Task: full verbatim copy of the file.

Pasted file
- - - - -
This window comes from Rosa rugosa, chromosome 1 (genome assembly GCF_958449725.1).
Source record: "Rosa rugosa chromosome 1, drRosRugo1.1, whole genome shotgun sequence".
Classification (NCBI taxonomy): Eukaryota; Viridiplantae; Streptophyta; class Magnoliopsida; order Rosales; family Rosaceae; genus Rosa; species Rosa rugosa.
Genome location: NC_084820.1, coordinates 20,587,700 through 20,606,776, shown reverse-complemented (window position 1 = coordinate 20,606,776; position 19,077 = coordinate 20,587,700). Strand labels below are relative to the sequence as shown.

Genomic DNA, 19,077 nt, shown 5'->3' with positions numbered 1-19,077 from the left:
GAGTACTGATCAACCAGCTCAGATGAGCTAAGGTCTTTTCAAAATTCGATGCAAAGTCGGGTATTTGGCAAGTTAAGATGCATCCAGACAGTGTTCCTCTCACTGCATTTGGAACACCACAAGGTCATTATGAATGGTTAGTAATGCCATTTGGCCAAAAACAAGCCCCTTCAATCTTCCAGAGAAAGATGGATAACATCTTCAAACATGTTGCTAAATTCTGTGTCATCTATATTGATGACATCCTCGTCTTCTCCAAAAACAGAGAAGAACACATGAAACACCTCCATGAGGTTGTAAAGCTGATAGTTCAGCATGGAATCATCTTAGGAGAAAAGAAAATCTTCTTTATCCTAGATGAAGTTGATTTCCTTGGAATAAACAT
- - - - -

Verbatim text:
This window comes from Rosa rugosa, chromosome 1 (genome assembly GCF_958449725.1).
Source record: "Rosa rugosa chromosome 1, drRosRugo1.1, whole genome shotgun sequence".
Classification (NCBI taxonomy): Eukaryota; Viridiplantae; Streptophyta; class Magnoliopsida; order Rosales; family Rosaceae; genus Rosa; species Rosa rugosa.
Genome location: NC_084820.1, coordinates 20,587,700 through 20,606,776, shown reverse-complemented (window position 1 = coordinate 20,606,776; position 19,077 = coordinate 20,587,700). Strand labels below are relative to the sequence as shown.

Genomic DNA, 19,077 nt, shown 5'->3' with positions numbered 1-19,077 from the left:
GAGTACTGATCAACCAGCTCAGATGAGCTAAGGTCTTTTCAAAATTCGATGCAAAGTCGGGTATTTGGCAAGTTAAGATGCATCCAGACAGTGTTCCTCTCACTGCATTTGGAACACCACAAGGTCATTATGAATGGTTAGTAATGCCATTTGGCCAAAAACAAGCCCCTTCAATCTTCCAGAGAAAGATGGATAACATCTTCAAACATGTTGCTAAATTCTGTGTCATCTATATTGATGACATCCTCGTCTTCTCCAAAAACAGAGAAGAACACATGAAACACCTCCATGAGGTTGTAAAGCTGATAGTTCAGCATGGAATCATCTTAGGAGAAAAGAAAATCTTCTTTATCCTAGATGAAGTTGATTTCCTTGGAATAAACAT